Expert Advice

Commercialisation of intellectual property

B2B Editor10 February 2015

Intellectual Property rights (IP) within your business such as trade marks, copyright, patents, designs and confidential information are valuable intangible assets that can generate your business income if effectively commercialised.

Knowing and understanding what IP your business has and how it can be licensed, outsourced or otherwise dealt with is an important step in the commercialisation process. Simultaneously, it is important to know and understand the scope of your rights to use any IP created or owned by third parties (or indeed, what licenses you may need to obtain from 3rd parties). The most effective way to understand what IP exists in your business, and what licenses you have or need, is to conduct an IP audit.

An audit of your IP can provide a clear picture of what is owned, what is licenced, and what licenses may need to obtained in order to effectively and safely commercialise your products or services. Such audits may also identify dormant or under-utilised IP, or identify IP which needs further or better protection.

With certainty of ownership and licensing conditions in place, strategies for appropriate systems, vehciles and models to generate revenue from that IP can be implemented. This in its broadest sense is called ‘IP Commercialisation’.

The form of commercialization implemented may take many forms depending on the specific products or services, state of the market and relevant threats and opportunities. A robust commercialisation agreement between your business and any third party, whether you are granting rights to use your IP or even if you are considering moving manufacturing or other supply chain processes offshore, should focus on the appropriate licensing conditions (including territory, exclusivity, term, royalties, limits on field of use etc), together with supporting legal provisions relating to any agreed limits on liability, indemnities, warranties, termination rights, and consequences of termination (including any obligations to return materials plus any agreed restraints, if relevant).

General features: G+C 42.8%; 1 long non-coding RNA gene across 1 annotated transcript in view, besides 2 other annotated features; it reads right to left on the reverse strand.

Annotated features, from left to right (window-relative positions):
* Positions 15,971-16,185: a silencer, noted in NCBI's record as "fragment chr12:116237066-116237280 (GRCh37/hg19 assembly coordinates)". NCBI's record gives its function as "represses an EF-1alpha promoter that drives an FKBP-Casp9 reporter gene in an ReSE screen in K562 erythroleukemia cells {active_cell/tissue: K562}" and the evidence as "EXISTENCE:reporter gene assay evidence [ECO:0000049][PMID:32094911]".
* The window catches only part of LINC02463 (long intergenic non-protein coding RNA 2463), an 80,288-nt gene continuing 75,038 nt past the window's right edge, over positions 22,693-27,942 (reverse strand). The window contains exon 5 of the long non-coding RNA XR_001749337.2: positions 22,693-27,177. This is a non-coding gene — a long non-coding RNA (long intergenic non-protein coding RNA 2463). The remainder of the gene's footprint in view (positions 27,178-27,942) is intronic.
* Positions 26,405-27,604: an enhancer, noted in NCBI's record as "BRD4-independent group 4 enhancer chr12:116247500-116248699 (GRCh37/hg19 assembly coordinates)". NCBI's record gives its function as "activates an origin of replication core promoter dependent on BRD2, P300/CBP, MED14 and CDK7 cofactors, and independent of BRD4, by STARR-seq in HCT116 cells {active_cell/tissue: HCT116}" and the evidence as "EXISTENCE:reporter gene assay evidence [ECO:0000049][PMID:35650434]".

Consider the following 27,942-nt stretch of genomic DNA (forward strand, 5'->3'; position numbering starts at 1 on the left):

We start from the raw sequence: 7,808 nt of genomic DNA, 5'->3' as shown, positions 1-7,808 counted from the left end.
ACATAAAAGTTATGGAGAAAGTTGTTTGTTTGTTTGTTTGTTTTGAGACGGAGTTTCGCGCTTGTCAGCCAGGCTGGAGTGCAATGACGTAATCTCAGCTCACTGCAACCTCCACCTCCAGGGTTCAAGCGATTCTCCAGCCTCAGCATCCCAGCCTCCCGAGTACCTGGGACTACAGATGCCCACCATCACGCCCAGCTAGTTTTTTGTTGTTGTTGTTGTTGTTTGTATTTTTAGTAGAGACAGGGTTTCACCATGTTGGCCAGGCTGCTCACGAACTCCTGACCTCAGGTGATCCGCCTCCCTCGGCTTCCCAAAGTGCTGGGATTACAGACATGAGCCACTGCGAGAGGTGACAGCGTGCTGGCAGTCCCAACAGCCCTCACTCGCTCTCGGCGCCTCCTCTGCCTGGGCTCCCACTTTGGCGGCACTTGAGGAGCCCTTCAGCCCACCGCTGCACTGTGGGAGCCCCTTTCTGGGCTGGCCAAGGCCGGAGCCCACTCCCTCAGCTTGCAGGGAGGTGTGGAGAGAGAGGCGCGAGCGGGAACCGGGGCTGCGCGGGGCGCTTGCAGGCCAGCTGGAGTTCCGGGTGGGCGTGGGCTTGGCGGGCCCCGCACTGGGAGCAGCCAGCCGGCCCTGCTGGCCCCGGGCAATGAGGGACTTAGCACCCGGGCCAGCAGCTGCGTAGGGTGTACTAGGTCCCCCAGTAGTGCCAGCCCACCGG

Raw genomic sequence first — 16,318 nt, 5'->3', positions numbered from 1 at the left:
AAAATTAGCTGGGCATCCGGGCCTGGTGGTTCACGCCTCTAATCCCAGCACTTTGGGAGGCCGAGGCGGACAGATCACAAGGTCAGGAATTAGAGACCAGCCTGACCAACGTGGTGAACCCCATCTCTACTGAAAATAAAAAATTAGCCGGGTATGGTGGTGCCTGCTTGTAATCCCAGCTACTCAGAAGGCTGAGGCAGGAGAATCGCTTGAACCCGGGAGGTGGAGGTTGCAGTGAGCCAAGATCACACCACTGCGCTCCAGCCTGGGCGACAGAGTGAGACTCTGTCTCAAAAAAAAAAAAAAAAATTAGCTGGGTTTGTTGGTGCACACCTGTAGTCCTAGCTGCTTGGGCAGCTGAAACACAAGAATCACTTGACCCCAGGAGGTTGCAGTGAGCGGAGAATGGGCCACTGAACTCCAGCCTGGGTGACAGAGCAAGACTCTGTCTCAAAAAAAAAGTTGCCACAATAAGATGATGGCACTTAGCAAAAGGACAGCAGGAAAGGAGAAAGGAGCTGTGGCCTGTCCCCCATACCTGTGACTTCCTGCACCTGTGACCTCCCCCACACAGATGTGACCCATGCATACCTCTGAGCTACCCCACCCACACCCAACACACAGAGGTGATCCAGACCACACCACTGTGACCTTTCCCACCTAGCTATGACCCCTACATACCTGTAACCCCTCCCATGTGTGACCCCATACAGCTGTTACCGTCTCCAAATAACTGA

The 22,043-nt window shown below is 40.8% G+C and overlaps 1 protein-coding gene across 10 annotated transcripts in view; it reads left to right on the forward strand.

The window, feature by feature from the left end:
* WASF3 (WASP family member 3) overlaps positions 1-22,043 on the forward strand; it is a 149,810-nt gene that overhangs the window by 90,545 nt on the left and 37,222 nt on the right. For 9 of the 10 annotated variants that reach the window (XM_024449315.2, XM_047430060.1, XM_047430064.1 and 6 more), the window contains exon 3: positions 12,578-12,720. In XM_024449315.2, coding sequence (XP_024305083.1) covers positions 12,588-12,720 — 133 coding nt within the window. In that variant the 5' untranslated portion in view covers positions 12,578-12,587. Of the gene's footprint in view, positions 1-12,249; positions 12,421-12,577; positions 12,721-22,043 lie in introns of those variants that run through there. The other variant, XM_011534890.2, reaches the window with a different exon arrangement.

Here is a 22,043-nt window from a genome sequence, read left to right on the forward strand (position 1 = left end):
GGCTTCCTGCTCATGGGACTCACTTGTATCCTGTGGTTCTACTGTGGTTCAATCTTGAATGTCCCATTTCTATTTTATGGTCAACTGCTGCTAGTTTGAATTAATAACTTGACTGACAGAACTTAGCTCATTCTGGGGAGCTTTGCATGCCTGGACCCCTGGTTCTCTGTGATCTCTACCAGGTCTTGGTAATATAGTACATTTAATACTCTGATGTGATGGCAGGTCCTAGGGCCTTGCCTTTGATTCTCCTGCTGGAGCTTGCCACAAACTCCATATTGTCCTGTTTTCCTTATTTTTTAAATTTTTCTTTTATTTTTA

There are fundamental licensing and legal provisions which apply to most forms of commercialisation agreements whether the commercialization vehicle is through a franchise agreement, distribution agreement, joint venture agreement, manufacturing agreement, software licence, or licence to use training materials, or other similar arrangements.

It should be noted that commercialisation arrangements and relationships should not simply focus on the IP or commercial provisions in isolation. It is also important to consider (and where necessary obtain advice on) associated issues such as compliance with competition / consumer laws and other regulatory frameworks.

Commercialisation of your IP can be one of the most important things your business does. It follows, that it is important that you receive specialist advice and assistance at all stages.

At ARETE Group, we have a team of experienced Intellectual Property and Commercial Law specialists who can assist your IP, commercialisation and contractual needs.